“Aren’t we all?” hissed Otto, with a rueful chuckle. Herr Faceless simply stared back, in quiet contemplation.
Faces of the Somme
Edward Sallow’s dreams of glory in the field of battle have been quashed in this new era of trench warfare. Even the cavalry units have machine guns these days. Still, he has his sword and his courage, and waits obediently for his time to come. Field Marshal Haig believes that the cavalry will be vital to success in the Somme, charging through the breach that surely must open.
That day never comes. Edward waits in the back lines as the infantry are ground to meat. The whole Somme sees a single such charge on horseback, by Indian troops at Bazentin Ridge. The cavalryman sits disconsolately, watches tanks rumble past, and mires himself in gambling and whatever alcohol he can set his hands on. The Somme makes a mockery of his delusions of glory. Firearms 2, Survival 1, Weaponry 3
Unteroffizer Klaus Fischer has found a new enemy to fight — the rats. Rats, hundreds of thousands of them, scurry through the trenches and no-man’s-land. They eat the flesh of the dead, steal or befoul food, and swarm as carpets of fur and teeth. Klaus, though, is very good at killing rats.
Klaus is a flamethrower operator — a nightmarish weapon, just like the flame projectors the British use in the Somme. From time to time, Klaus uses sprayed fuel to burn infested trenches clean of rats; his fellow soldiers celebrate his talents, even if the rats always come back eventually. The Unteroffizer takes a grim pride in his work with the rats; he is disgusted by the slaughter that he and his fellows inflict on the enemy troops, where even the fires of patriotism cannot drown out the reality of such a human cost, but at least he can kill the rats without moral qualms. Unfortunately, some of the rats are less than impressed. Cankerous Beshilu see the German soldier as their enemy and bane, and plan a vile fate for him. Craft (Incendiaries) 3, Firearms 2, Survival 2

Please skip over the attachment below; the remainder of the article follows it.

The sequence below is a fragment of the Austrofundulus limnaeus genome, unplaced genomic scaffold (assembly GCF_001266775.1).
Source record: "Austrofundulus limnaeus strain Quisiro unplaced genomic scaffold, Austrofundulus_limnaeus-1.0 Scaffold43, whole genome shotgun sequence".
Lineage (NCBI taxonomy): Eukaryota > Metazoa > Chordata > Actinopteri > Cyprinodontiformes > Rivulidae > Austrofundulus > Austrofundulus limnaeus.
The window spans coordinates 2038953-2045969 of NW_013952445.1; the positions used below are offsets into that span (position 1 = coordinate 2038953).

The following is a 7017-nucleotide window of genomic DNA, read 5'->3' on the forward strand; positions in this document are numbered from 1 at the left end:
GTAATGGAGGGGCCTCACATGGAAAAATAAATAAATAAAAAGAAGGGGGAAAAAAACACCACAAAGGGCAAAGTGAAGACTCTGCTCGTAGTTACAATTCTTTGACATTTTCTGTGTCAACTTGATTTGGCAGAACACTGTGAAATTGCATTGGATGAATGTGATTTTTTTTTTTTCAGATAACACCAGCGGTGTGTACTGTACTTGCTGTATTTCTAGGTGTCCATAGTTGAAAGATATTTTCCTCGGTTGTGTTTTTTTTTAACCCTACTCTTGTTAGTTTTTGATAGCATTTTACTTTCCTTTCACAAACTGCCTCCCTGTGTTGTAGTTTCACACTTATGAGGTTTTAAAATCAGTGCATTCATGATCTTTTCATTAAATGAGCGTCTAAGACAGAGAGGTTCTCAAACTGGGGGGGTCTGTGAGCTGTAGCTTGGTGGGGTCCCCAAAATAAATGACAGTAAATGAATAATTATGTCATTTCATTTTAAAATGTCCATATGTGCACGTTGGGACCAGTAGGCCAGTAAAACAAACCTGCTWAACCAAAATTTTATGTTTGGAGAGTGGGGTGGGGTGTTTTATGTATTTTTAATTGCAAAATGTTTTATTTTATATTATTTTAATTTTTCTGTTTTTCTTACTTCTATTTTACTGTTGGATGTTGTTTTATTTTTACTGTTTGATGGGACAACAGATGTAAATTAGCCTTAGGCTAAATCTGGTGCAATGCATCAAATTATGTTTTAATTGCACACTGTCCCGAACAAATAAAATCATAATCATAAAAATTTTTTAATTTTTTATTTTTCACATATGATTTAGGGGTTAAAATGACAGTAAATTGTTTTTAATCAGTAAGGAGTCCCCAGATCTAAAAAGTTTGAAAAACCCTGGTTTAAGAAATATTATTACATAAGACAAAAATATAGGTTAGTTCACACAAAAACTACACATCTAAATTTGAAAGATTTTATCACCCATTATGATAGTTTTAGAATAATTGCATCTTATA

Chloé Moreau’s day begins at dusk; she works the night shift in a hospital filled with the groaning wounded. It is a real hospital, a sturdy building, although one never intended to deal with the tidal wave of bloodied victims that wash through its doors. She is always tired, so tired. The tasks never end. She fills pails with oozing, blood-crusted dressings. She struggles to get anguished, tormented men to lie still and take their medicine. She treats the infections of flesh as best she can, but there is little she can do for the nightmare wounds carved through their psyche.
Chloé knows the long shadows of the corridors hide a multitude of sins. She’s glimpsed… shapes, leaning over wounded who whimper in their sleep. She has learned to get out of the way of scarred, lean men and women who ignore ghastly wounds and stalk among the fallen in search of particular faces; they, at least, are looking for their friends. She’s watched as the doctors let a gaunt young lady in strangely old-fashioned clothes sit in reverence over a dying man. Chloé focuses on the people she can save, but remembers everything she sees. Medicine 3, Empathy 3, Persuasion 2